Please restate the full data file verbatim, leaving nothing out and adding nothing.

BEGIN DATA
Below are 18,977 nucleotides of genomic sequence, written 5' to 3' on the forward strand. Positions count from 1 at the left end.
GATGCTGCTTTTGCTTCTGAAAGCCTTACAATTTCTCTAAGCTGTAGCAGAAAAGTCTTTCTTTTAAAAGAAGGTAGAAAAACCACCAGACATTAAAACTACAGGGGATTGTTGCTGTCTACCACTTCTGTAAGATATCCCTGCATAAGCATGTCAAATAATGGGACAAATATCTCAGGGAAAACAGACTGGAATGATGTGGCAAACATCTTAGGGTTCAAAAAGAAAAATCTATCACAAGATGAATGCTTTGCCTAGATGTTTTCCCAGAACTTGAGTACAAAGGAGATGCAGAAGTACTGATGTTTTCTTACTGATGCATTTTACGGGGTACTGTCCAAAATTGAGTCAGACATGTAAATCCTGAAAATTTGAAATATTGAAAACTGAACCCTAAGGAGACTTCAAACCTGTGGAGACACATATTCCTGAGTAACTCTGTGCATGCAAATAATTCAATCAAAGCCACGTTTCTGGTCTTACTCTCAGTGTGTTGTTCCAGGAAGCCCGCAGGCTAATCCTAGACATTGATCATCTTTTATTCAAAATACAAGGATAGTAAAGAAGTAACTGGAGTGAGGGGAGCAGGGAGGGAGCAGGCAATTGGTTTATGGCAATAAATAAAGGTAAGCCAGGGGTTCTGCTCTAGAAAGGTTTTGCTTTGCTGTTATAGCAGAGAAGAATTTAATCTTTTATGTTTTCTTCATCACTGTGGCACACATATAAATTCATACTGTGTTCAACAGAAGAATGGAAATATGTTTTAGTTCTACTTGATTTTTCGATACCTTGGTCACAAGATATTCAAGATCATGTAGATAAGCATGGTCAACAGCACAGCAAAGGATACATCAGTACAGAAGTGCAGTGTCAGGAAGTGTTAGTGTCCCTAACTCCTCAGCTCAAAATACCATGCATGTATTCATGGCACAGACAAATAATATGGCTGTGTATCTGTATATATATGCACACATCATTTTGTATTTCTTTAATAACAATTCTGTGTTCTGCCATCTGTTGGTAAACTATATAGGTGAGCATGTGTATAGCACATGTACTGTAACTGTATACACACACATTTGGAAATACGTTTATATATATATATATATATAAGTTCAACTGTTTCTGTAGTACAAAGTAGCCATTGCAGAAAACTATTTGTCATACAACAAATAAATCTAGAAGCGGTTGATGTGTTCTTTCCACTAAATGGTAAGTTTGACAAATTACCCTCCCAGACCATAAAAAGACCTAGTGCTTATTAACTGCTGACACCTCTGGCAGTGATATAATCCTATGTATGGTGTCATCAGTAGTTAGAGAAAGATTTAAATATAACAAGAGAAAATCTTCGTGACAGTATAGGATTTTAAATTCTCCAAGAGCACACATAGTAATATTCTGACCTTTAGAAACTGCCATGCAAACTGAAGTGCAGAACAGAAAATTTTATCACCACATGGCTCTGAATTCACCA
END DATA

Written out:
Below are 18,977 nucleotides of genomic sequence, written 5' to 3' on the forward strand. Positions count from 1 at the left end.
GATGCTGCTTTTGCTTCTGAAAGCCTTACAATTTCTCTAAGCTGTAGCAGAAAAGTCTTTCTTTTAAAAGAAGGTAGAAAAACCACCAGACATTAAAACTACAGGGGATTGTTGCTGTCTACCACTTCTGTAAGATATCCCTGCATAAGCATGTCAAATAATGGGACAAATATCTCAGGGAAAACAGACTGGAATGATGTGGCAAACATCTTAGGGTTCAAAAAGAAAAATCTATCACAAGATGAATGCTTTGCCTAGATGTTTTCCCAGAACTTGAGTACAAAGGAGATGCAGAAGTACTGATGTTTTCTTACTGATGCATTTTACGGGGTACTGTCCAAAATTGAGTCAGACATGTAAATCCTGAAAATTTGAAATATTGAAAACTGAACCCTAAGGAGACTTCAAACCTGTGGAGACACATATTCCTGAGTAACTCTGTGCATGCAAATAATTCAATCAAAGCCACGTTTCTGGTCTTACTCTCAGTGTGTTGTTCCAGGAAGCCCGCAGGCTAATCCTAGACATTGATCATCTTTTATTCAAAATACAAGGATAGTAAAGAAGTAACTGGAGTGAGGGGAGCAGGGAGGGAGCAGGCAATTGGTTTATGGCAATAAATAAAGGTAAGCCAGGGGTTCTGCTCTAGAAAGGTTTTGCTTTGCTGTTATAGCAGAGAAGAATTTAATCTTTTATGTTTTCTTCATCACTGTGGCACACATATAAATTCATACTGTGTTCAACAGAAGAATGGAAATATGTTTTAGTTCTACTTGATTTTTCGATACCTTGGTCACAAGATATTCAAGATCATGTAGATAAGCATGGTCAACAGCACAGCAAAGGATACATCAGTACAGAAGTGCAGTGTCAGGAAGTGTTAGTGTCCCTAACTCCTCAGCTCAAAATACCATGCATGTATTCATGGCACAGACAAATAATATGGCTGTGTATCTGTATATATATGCACACATCATTTTGTATTTCTTTAATAACAATTCTGTGTTCTGCCATCTGTTGGTAAACTATATAGGTGAGCATGTGTATAGCACATGTACTGTAACTGTATACACACACATTTGGAAATACGTTTATATATATATATATATATAAGTTCAACTGTTTCTGTAGTACAAAGTAGCCATTGCAGAAAACTATTTGTCATACAACAAATAAATCTAGAAGCGGTTGATGTGTTCTTTCCACTAAATGGTAAGTTTGACAAATTACCCTCCCAGACCATAAAAAGACCTAGTGCTTATTAACTGCTGACACCTCTGGCAGTGATATAATCCTATGTATGGTGTCATCAGTAGTTAGAGAAAGATTTAAATATAACAAGAGAAAATCTTCGTGACAGTATAGGATTTTAAATTCTCCAAGAGCACACATAGTAATATTCTGACCTTTAGAAACTGCCATGCAAACTGAAGTGCAGAACAGAAAATTTTATCACCACATGGCTCTGAATTCACCA